Here, we have presented two cases of HLH during pregnancy treated with etoposide. The only current published case that utilized etoposide, presented by Klein et al., was associated with an EBV infection, diffuse gastrointestinal ulcers causing upper and lower gastrointestinal bleeding, disseminated intravascular coagulation (DIC), and hemorrhagic shock ultimately leading to the death of their patient [25]. Even though etoposide is one of the initial treatment methods for HLH outside of pregnancy, it is considered a Pregnancy Category D drug by the United States Food and Drug Administration and its use to treat HLH during pregnancy is very rare. The addition of etoposide to corticosteroid use has been shown to induce prolonged remission of HLH and has become a key component in current, nonpregnancy related, and treatment protocols [26]. The severity of the patient’s clinical condition at initiation of treatment in both our cases and the case of Klein et al. indicated that the use of etoposide would be of more benefit to the patient than harm to the fetus.

Hemophagocytic lymphohistiocytosis (HLH) occurring in an adult population is overwhelmingly secondary to an underlying cause. Secondary HLH can be associated with infections (Epstein-Barr virus, Cytomegalovirus, and herpes simplex virus), malignancies (lymphomas), and autoimmune diseases (systemic lupus erythematosus; rheumatoid arthritis) [1, 2]. The most common presenting clinical symptoms are fever and hepatosplenomegaly. With a rapidly progressive disease course and rarity of the disease, delay in diagnosis lends to a high mortality rate. Without treatment, the mean survival time is approximately two months [27, 28].

Currently guidelines recommend using criteria established by the Histiocyte Society in 2004 for diagnosis [29]. It is important to note that a positive bone marrow biopsy may not be seen early in the disease course (as in case 2) and repeat bone marrow biopsies should be considered. However, a positive bone marrow biopsy is not required for diagnosis. Due to the direct correlation with increased T-cell and NK-cell activity, Mayama et al. suggest that measuring soluble IL-2 receptor levels is the most specific diagnostic criteria for HLH [13]. However, delaying initiation of therapy while waiting for test results to confirm a diagnosis may be detrimental. Therefore, treatment should be started if there is high clinical suspicion.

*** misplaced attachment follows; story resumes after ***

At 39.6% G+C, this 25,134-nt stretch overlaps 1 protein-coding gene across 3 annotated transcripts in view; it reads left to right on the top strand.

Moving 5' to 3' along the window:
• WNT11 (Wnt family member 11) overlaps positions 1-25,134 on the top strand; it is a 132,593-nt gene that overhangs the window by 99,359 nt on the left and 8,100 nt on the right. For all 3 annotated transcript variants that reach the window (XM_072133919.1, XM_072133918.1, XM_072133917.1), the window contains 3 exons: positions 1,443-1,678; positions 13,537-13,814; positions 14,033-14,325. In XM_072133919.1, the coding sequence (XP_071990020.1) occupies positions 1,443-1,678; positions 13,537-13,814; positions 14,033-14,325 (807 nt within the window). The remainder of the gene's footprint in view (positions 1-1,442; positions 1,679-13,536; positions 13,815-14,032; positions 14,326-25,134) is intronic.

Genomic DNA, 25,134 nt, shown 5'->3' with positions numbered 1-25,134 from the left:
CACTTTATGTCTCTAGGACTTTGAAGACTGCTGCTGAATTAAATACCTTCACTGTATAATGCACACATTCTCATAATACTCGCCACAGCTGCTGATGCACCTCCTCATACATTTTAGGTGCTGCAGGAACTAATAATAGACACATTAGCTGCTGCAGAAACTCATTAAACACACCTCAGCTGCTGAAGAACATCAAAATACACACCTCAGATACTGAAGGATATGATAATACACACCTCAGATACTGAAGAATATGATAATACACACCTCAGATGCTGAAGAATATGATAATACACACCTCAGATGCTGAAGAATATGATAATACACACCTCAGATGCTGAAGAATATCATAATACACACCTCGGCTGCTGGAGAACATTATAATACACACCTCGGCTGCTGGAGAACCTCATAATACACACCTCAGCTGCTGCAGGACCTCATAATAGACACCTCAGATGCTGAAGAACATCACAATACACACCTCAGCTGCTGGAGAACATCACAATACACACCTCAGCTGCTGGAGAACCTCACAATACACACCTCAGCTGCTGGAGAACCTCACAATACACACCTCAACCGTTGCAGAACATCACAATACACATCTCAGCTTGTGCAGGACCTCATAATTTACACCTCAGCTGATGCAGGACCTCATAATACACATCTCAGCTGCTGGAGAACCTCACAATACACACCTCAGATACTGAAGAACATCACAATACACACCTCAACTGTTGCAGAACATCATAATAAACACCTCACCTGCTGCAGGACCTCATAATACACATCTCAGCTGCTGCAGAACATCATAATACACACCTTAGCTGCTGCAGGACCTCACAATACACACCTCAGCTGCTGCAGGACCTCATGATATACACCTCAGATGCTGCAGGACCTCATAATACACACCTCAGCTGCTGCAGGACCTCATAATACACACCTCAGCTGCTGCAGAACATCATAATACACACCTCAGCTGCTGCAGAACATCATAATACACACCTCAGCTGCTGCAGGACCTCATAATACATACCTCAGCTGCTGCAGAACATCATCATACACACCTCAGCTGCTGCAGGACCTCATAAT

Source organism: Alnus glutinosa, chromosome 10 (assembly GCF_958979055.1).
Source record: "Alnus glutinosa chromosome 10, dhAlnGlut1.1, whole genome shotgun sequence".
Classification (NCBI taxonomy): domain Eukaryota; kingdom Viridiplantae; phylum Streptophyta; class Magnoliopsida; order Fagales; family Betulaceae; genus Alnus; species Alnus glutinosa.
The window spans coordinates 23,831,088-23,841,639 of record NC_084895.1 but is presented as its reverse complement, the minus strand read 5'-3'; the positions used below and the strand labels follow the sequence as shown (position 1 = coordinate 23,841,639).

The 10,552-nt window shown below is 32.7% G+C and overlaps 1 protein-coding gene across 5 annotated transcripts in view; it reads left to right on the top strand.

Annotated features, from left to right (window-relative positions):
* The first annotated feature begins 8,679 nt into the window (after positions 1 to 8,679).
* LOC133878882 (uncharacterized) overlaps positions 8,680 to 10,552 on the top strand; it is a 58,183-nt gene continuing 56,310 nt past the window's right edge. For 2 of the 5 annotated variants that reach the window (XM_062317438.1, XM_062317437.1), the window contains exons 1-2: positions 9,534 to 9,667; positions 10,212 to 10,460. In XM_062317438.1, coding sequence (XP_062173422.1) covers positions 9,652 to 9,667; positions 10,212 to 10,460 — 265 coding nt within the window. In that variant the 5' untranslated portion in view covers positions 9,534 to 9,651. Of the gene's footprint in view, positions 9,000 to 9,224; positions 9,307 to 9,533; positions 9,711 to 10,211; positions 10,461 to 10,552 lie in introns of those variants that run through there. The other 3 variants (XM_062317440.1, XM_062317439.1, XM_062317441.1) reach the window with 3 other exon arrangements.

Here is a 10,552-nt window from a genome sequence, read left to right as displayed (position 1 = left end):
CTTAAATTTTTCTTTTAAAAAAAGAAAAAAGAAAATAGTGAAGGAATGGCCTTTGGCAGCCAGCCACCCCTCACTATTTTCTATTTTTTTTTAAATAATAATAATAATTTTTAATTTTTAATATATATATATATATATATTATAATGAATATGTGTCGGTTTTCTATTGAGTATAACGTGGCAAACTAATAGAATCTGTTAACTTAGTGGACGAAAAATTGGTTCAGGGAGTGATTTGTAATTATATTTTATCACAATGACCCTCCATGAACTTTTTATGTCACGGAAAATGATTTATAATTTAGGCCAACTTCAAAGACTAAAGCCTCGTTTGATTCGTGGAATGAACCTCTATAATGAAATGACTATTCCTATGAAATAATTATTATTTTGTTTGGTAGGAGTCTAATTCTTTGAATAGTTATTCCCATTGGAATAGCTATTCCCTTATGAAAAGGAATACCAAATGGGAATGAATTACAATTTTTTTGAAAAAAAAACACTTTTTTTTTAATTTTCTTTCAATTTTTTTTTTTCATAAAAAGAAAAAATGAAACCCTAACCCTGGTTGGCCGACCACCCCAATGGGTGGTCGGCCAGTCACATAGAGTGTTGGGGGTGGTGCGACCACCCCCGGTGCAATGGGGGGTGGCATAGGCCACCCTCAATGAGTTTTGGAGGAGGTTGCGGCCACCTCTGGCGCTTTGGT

Recently published results from the HLH-2004 protocol establish that there was no benefit to up front addition of cyclosporine and that induction therapy should remain to be dexamethasone and etoposide [29]. Dosing adjustments and frequency for etoposide based on organ function in secondary HLH is common, and etoposide is often removed from the regimen as patients stabilize. Patients with secondary HLH may have complete eradication of their disease from the use of all, or portions of, the HLH 94 protocol and/or treatment of the underlying infection, malignancy, or autoimmune condition that is driving the dysfunctional immune system. Unfortunately, some of these medications are associated with fetal toxicity, making the treatment of HLH in the pregnant patient exceptionally difficult.